With the creator of Daredevil at the helm, this adaptation of Mark Millar’s comics had everything to seduce us. Will the series succeed in convincing us? Critical.
Superheroes have widely invested the audiovisual landscape in recent years. So much so that it is very difficult to name a single platform that has not succumbed to the sirens of comics. Whether on the small or the big screen, heroes in capes and tights are everywhere. Netflix is not at its first attempt. We remember its excellent Marvel-stamped series, which had convinced us all, with a few exceptions.
However, the platform can no longer count on the heroes of the house of ideas, who all joined the opposing camp at the time of the launch of Disney+. Regardless, Reed Hastings’ firm has more than one trick up its sleeve and is recruiting the creator of Daredevil for its new production. Baptized Jupiter’s Legacy, the series adapted from Mark Millar’s comics intends to take a new look at heroic figures, by deconstructing myths and by freeing themselves from founding writings. She follows the adventures of the Sampson family, made up of beings with great powers and therefore with great responsibilities. While the father leads his troops with an iron fist, his children try to extricate themselves from this decades-old model. The two generations clash as a new threat emerges.
Like the comics, Jupiter’s Legacy will be less interested in large-scale battles than in the almost tragic dramas that play out between the different characters. The goal of the plot is assumed, to be interested in the intimacy of superheroes and the links that unite each member of this family, to say the least, out of the ordinary. Built on a double narration, which constantly oscillates between the past and the present, Jupiter’s Legacy places the question of parentage at the heart of its plot. If the mayonnaise takes when one is interested in the origins of the powers of the Utopian, it is more complicated for the contemporary narrative framework. Multiplying the clichés of the genre, on the endless questions of heritage, Jupiter’s Legacy hardly find its rhythm in the first episodes. Too talkative, she prefers to hammer out her message to the spectators, rather than leaving them to draw certain conclusions themselves. But as the noose tightens around our heroes, we end up getting caught up in the game and we gladly forgive the blunders at the beginning (at least a little).
The series which appears to have been constructed in response to The Boys Amazon Prime Video does not suffer the comparison with that of Eric Kripke. The black humor of the screenwriter and this pronounced taste for the zany and the trash would have allowed Jupiter’s Legacy to be on an equal footing. Unfortunately, the creator of Daredevil takes himself too seriously.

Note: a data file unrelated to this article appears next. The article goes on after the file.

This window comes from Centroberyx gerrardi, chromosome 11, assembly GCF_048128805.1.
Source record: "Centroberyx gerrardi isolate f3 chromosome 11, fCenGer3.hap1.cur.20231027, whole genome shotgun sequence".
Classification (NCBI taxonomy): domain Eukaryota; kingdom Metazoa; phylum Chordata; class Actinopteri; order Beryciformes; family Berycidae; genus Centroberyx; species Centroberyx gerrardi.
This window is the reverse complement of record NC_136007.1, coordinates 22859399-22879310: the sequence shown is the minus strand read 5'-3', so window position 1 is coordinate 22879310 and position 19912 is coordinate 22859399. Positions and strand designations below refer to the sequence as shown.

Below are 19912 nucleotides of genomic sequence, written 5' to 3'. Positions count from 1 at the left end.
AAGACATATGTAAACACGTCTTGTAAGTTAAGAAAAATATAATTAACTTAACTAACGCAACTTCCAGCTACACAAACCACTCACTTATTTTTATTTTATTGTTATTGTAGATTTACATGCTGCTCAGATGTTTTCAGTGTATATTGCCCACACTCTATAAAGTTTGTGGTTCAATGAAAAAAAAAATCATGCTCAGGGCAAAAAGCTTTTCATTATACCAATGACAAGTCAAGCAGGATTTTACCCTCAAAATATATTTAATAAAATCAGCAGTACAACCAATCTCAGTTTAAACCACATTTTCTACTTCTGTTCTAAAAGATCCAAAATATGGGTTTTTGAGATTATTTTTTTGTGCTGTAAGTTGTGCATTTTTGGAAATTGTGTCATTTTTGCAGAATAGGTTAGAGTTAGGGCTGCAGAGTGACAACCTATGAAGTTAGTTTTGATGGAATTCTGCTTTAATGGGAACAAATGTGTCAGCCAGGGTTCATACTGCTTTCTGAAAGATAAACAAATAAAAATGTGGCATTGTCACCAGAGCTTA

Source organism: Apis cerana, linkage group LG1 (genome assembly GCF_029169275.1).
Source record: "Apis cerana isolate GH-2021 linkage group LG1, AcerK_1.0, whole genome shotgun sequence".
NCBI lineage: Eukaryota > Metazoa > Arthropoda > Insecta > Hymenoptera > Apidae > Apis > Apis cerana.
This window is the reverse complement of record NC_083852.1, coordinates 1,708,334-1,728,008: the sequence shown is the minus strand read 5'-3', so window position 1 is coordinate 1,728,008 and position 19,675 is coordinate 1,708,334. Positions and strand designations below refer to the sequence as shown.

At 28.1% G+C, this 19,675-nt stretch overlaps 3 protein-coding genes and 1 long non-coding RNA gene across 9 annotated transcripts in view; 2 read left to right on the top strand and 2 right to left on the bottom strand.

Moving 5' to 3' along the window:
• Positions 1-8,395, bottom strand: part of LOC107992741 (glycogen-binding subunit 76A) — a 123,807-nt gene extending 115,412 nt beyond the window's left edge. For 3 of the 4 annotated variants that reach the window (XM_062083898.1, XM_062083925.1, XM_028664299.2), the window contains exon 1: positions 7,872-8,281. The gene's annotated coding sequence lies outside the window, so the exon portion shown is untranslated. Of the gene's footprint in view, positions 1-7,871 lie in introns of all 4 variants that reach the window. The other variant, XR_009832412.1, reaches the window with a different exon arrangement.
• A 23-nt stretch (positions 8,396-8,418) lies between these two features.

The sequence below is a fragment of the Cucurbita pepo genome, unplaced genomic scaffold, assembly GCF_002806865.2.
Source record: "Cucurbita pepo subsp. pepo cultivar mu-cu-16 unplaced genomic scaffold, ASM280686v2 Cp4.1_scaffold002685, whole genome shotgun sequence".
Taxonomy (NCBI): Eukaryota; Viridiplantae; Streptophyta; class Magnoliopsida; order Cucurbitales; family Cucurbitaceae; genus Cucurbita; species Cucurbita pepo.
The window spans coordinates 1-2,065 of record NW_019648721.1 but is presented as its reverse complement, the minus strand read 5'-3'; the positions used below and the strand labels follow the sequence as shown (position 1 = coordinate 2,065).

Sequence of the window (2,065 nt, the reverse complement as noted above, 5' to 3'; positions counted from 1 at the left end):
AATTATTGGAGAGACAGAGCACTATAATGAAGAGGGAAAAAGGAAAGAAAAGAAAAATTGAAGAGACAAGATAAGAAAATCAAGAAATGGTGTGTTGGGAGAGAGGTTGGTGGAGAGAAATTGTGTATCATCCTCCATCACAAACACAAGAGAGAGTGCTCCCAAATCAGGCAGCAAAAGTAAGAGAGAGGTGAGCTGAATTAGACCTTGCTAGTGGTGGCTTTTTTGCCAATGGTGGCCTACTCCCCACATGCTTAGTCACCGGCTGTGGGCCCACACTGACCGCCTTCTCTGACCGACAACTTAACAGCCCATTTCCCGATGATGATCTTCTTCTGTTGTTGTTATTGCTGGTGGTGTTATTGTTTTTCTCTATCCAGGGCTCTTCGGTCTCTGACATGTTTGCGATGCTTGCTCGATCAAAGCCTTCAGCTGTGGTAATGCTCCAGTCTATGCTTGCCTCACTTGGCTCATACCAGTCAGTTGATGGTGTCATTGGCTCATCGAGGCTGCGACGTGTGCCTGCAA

An unequal cast
If Josh Duhamel shows us his talents in his incarnation of the Utopian, he does not always face actors of his caliber. The main cast is doing honorably, but it’s not really as convincing on the side of the supporting characters. Leslie Bibb, for example, has a hard time convincing us in Lady Liberty, like the other young superheroes who pass in front of the camera. On the other hand, we will salute the performances of Ben Daniels and Matt Lanter, who respectively embody Brainwave and Skyfox.
Made of odds and ends
Who says superheroes, says special effects and that’s where the shoe pinches. If the action scenes are not as numerous as one might think, they nevertheless have the unfortunate tendency to take us out of the story. The fault of visual effects of poor quality and which sometimes border on the ridiculous. If the retro and obsolete aspect of the costumes is forgivable, especially when we know that it is a decision of the creator, it is much more difficult to explain the choices made by Netflix and Steven D. Knight to bring some powers to life. If the creator of Daredevil is doing admirably behind the camera, to the point of offering some very beautiful sequences, these thankless digital effects do not allow him to rise to the rank of the series centered on the devil of Hell’s Kitchen. Nevertheless, we find the director’s paw during the clinch scenes.
After a fairly uneven introduction, Jupiter’s Legacy manages to get his head out of the water in his last episodes. Too talkative and sometimes caricatured, the series adapted from the comics of Mark Millar would do well to focus on what it does best: exploring the fates of its characters. On the other hand, it does not suffer from the comparison with other productions of the genre, such as Daredevil and especially The Boys.